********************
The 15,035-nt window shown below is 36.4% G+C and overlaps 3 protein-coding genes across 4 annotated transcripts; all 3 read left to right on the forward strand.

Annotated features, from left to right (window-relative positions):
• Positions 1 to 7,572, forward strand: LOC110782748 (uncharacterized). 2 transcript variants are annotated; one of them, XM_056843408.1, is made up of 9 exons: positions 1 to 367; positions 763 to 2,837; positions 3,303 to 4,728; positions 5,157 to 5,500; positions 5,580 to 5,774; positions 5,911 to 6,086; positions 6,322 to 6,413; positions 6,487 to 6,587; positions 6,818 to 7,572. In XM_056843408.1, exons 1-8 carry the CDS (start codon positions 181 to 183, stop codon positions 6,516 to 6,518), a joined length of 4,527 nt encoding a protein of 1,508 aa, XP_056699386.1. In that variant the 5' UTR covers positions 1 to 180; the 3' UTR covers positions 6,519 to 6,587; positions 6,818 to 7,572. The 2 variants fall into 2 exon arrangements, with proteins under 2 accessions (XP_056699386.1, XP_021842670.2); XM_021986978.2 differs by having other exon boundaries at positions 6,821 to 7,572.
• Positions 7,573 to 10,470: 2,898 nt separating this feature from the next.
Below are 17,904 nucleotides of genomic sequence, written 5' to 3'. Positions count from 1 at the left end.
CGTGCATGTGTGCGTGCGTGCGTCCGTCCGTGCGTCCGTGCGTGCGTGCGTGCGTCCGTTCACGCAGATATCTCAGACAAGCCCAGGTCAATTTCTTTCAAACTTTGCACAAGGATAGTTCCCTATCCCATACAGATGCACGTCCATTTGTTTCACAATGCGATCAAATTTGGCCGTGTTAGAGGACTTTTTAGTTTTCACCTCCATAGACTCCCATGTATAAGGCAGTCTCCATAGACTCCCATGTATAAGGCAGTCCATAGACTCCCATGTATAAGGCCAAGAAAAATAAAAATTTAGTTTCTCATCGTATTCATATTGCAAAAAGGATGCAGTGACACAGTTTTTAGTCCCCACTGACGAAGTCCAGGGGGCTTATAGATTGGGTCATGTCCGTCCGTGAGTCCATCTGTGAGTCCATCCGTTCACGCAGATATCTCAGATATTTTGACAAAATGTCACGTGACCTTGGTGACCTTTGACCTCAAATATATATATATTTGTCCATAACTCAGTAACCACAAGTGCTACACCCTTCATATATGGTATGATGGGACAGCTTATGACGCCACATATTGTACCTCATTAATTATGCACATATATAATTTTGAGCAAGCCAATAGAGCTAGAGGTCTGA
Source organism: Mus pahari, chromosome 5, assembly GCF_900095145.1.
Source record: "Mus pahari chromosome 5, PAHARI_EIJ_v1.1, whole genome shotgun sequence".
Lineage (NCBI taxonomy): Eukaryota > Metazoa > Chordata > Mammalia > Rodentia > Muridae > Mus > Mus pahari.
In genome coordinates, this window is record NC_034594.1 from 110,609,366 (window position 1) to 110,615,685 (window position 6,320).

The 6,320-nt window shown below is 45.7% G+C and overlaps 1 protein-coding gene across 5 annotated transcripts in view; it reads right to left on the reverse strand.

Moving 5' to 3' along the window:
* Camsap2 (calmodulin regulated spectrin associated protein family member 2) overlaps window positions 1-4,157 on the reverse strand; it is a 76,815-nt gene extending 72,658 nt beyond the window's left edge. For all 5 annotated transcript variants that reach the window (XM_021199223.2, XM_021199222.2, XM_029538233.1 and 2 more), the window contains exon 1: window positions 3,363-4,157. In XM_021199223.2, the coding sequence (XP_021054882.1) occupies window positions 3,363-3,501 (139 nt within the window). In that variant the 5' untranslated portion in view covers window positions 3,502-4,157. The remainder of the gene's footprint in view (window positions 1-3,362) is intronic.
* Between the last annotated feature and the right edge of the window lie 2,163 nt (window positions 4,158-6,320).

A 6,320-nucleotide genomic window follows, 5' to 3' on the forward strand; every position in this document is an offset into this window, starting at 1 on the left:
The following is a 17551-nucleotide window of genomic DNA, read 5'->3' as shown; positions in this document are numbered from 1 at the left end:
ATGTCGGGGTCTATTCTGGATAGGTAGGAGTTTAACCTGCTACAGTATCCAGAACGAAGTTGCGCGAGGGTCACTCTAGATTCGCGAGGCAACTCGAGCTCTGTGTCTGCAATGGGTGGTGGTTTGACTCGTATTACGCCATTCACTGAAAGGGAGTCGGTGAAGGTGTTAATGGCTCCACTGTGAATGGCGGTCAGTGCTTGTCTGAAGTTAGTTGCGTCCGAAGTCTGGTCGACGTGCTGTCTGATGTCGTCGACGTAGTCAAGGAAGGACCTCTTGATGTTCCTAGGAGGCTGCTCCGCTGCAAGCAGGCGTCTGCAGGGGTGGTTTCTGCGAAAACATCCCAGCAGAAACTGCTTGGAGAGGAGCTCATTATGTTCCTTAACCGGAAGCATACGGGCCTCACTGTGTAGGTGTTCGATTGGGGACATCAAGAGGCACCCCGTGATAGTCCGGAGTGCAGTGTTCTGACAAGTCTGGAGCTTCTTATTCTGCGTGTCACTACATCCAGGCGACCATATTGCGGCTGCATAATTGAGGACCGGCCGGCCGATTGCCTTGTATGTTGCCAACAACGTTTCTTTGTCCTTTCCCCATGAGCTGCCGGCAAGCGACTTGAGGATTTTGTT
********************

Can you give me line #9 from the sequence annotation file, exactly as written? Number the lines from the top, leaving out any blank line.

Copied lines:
Lineage (NCBI taxonomy): Eukaryota > Metazoa > Chordata > Mammalia > Rodentia > Muridae > Mus > Mus pahari.